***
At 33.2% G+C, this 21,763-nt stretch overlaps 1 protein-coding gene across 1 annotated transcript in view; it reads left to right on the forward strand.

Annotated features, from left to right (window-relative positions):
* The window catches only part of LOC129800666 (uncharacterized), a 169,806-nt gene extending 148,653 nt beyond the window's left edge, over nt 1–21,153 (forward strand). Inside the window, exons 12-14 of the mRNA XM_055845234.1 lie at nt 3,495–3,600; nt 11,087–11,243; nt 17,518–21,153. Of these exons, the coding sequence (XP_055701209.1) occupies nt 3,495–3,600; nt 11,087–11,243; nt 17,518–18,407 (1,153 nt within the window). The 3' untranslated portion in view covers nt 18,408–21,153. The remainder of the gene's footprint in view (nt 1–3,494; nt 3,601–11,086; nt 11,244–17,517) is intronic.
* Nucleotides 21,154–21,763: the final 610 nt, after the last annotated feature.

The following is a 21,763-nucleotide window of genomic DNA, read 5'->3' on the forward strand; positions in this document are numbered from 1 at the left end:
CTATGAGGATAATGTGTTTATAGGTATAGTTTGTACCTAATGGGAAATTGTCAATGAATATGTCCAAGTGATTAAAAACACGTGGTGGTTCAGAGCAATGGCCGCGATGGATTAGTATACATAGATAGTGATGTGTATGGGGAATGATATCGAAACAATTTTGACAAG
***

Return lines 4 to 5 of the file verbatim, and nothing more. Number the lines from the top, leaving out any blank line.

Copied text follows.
* Nucleotides 21,154–21,763: the final 610 nt, after the last annotated feature.

The following is a 21,763-nucleotide window of genomic DNA, read 5'->3' on the forward strand; positions in this document are numbered from 1 at the left end: